[arin-ppml] Equality in address space assignment
bill at tknow.com
Wed Apr 15 13:05:17 EDT 2015
I have to agree with David +1
From: arin-ppml-bounces at arin.net [mailto:arin-ppml-bounces at arin.net] On Behalf Of David Huberman
Sent: Wednesday, April 15, 2015 10:01 AM
To: Jimmy Hess
Cc: ARIN PPML (ppml at arin.net)
Subject: Re: [arin-ppml] Equality in address space assignment
Thank you for the well thought out counter argument. I agree with a lot of what you say. You've outlined what I think is the primary thinking behind conservation-based allocation practices that ARIN policy has been based on for 18 years now.
The problem I think I have is the results of those practices.
1) Lock-in by large providers
2) Conservation itself is a red herring, and has been for more than a decade. 80-90% of the addresses go to 10 companies. That leaves tens of thousands of networks using just 10-20% of the addresses. This math has been shown many times on PPML in the past.
Routing table growth is no longer mathematically valid, in my opinion. We are just under 600,000 routes. There are only 40,000 ASes or so (right?) in a typical DFZ. Even a doubling of that would have no discernable effect on routing. If youre running a catalyst 5xxx, it's time to upgrade.
Finally, I respect the RIPE and APNIC model of addressing: everyone plays on a level field to start with. You get a block, and try and grow your business/network. At ARIN, this "you must be THIS tall" inherently favors the large ISPs and cablecos who dominate ARIN policy making (and have since the beginning), which results in lock-in, etc etc.
Just my opinion. My original post was made in frustration when large ISPs got to the mic at ARIN35 decrying that removing needs-basis for small transfers was unfair. Such hypocrisy (especially from those who already bought a /8!!!) is a sore topic for me. I will continue to fight for the little guy, borne of my 10 years working with them every day at ARIN. The big guys don't need the help.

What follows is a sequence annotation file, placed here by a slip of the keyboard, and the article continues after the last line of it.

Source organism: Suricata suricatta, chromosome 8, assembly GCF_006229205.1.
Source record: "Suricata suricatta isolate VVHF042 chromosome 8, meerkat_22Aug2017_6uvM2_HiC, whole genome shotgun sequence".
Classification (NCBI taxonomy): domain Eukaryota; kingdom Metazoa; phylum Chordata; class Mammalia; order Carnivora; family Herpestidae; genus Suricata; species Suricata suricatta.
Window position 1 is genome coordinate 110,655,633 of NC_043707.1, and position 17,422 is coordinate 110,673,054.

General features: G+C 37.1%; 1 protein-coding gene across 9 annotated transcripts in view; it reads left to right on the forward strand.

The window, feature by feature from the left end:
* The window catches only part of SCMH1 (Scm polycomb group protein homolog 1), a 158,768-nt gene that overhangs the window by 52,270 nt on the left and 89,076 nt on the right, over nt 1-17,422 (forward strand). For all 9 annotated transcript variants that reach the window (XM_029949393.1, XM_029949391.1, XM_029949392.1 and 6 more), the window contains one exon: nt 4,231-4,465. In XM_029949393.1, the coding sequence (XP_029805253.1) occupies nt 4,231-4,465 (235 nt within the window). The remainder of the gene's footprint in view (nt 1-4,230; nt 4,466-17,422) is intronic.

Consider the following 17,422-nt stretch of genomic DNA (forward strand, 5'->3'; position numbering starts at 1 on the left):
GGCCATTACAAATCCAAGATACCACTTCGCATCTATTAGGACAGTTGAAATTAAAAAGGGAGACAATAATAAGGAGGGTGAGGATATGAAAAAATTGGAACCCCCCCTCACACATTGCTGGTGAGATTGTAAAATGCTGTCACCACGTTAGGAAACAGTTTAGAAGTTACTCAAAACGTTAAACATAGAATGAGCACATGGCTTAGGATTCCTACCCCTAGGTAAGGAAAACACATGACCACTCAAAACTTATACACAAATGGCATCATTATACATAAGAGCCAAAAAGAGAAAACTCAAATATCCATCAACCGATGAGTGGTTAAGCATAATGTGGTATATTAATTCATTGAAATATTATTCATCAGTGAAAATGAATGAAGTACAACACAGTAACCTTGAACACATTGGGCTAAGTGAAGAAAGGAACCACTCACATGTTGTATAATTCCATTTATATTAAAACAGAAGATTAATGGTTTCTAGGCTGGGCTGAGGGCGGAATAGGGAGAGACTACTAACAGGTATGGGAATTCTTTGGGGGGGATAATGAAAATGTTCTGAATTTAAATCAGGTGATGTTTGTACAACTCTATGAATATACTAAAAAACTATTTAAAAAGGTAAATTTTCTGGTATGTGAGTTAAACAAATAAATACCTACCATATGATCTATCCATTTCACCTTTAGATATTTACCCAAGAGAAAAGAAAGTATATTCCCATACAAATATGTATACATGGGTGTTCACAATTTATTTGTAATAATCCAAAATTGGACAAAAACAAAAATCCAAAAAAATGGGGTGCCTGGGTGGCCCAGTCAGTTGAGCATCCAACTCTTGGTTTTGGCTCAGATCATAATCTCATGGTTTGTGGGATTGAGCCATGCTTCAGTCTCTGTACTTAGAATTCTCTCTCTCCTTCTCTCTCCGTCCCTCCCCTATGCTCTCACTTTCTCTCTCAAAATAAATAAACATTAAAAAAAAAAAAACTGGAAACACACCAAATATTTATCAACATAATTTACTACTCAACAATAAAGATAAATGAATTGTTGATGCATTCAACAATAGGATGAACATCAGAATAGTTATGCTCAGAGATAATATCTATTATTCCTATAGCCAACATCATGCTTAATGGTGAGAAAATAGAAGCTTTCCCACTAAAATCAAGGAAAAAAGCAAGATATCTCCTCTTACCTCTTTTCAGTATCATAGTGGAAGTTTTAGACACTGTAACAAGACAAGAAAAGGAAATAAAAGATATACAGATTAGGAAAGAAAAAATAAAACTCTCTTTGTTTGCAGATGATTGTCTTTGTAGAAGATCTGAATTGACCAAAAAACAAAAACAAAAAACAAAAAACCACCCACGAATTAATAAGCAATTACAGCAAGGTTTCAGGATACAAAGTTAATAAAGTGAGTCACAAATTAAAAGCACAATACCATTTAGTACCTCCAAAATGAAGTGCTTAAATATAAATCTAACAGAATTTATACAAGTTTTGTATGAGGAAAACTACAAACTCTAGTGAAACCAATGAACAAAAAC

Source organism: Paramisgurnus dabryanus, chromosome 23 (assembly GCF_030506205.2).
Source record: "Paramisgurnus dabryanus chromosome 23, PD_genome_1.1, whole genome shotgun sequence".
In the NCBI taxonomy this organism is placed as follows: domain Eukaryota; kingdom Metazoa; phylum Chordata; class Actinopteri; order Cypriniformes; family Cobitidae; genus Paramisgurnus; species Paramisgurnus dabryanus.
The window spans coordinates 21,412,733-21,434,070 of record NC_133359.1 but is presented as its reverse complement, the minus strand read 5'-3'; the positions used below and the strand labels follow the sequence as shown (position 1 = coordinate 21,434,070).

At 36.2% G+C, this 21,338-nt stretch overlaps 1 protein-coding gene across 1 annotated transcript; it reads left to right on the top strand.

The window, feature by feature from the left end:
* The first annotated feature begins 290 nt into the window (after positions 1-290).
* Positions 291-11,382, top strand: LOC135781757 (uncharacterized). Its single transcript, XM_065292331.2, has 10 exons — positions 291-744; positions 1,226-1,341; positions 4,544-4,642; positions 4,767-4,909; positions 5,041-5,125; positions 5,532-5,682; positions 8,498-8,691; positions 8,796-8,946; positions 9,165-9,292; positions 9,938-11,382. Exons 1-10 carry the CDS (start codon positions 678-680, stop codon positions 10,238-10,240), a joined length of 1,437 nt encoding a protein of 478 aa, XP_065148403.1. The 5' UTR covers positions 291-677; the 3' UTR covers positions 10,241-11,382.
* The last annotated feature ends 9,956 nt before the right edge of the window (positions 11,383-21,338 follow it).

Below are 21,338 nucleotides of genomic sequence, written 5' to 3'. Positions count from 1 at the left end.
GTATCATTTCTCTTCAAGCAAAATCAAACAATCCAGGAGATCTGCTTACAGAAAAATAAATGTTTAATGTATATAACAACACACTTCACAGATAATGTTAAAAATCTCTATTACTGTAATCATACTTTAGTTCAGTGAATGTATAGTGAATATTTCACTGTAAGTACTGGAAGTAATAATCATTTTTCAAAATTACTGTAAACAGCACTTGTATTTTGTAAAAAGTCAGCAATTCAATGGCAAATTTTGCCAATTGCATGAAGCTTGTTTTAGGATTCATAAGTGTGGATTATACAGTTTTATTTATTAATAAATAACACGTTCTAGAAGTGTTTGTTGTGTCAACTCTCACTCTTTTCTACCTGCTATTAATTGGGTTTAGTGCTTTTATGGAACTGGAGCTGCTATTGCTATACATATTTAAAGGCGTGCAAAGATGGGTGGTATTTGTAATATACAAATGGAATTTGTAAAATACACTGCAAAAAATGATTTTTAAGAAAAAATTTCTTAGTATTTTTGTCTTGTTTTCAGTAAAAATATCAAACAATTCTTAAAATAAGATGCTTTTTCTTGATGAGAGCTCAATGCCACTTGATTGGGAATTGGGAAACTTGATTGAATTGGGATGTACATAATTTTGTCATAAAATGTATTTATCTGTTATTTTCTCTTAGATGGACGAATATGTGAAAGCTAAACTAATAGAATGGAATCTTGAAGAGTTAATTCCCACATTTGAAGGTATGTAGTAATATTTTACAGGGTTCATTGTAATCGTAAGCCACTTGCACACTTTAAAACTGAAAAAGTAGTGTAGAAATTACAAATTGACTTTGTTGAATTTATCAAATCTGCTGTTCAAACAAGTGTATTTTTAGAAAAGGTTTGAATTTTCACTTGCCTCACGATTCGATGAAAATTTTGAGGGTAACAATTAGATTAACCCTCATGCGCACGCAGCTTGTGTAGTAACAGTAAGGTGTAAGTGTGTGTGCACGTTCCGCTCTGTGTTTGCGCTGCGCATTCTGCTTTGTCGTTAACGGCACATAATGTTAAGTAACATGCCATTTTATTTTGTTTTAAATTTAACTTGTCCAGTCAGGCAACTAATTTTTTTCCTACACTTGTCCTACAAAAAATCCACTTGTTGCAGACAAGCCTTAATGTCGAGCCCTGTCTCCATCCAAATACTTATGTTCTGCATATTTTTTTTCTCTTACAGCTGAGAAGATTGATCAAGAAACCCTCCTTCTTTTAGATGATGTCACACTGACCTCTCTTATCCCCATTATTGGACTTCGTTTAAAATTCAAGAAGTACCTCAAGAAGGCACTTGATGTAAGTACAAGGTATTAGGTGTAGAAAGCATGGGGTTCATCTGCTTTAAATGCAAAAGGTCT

Thanks for listening,
David R Huberman
Principal, Global IP Addressing
> -----Original Message-----
> From: Jimmy Hess [mailto:mysidia at gmail.com]
> Sent: Tuesday, April 14, 2015 4:24 PM
> To: David Huberman
> Cc: ARIN PPML (ppml at arin.net)
> Subject: Re: [arin-ppml] Equality in address space assignment
> On Tue, Apr 14, 2015 at 4:34 PM, David Huberman
> <David.Huberman at microsoft.com> wrote:
> > How is RIPE and APNIC’s policy unfair, but ARIN’s policy of “you
> > must be THIS large a network to participate” fair?
> > What is the technical basis for not allowing small networks to get PI space?
> It's unfair, because non first time requestors have to hold resources,
> And they have to show efficient utilization of existing resources.
> "All first time requestors can get a /24" is essentially saying....
> "We don't care if you waste 253 IP addresses, because your network
> design only required a /29."
> Doesn't require a technical basis. It is undesirable for any
> networks to have PI
> space, as it grows the routing tables, but
> This is a good non-technical resource management choice. It makes
> sense to require small networks with no direct allocation yet to meet
> criteria to show that they have reached a size milestone of proven
> business and growth projections with
> sufficient confidence to show that the allocation of a /24 is needed,
> and absolutely necessary to meet short term or immediate needs.
> Consider that there are many more small networks than large ones.
> There are many very small networks which might have a proven case for
> 10 IP addresses and a claim to need 200 "soon".
> It makes no sense that they can get a /24 for ARIN, and then stop
> growing, and hold onto
> that entire /24 forever; As long as the small organization exists,
> the allocation of the /24
> is an irrevocable choice, with no incentive for the small org. to renumber
> back to PA space and release unnecessary resources.
> On the other hand, if the small org obtains a /24 of PA space
> instead, or a
> /28 of PA space, Either less IP space will be wasted by the small network,
> Or the ISP holding the PA block can reclaim addresses at a later date.
> Furthermore, for the larger networks, there should be a small number
> of those, so there is less possible waste.
> It would also be much better for the public for these resources to go
> to an ISP as PA space, where the /24 could be divided up more fairly
> according to actual need; with fewer global routing table entries.
> Operators already managing large PA address space are also more
> likely to have mature organizational frameworks to ensure the right
> internal address management practices are in place to avoid wasting
> or unnecessarily utilizing scarce IPs.
> To the 50000 or so would-be first time requestors who might like a
> /24; if there was no previous resource requirement....
> they might very well wind up wasting 75% of their allocation by only
> using 25% of the IPs.
> > Decades of RIPE and APNIC policy didn’t break the internet.
> Non Sequitur.
> Decades of ARIN policy didn't break the internet, either.
> > David
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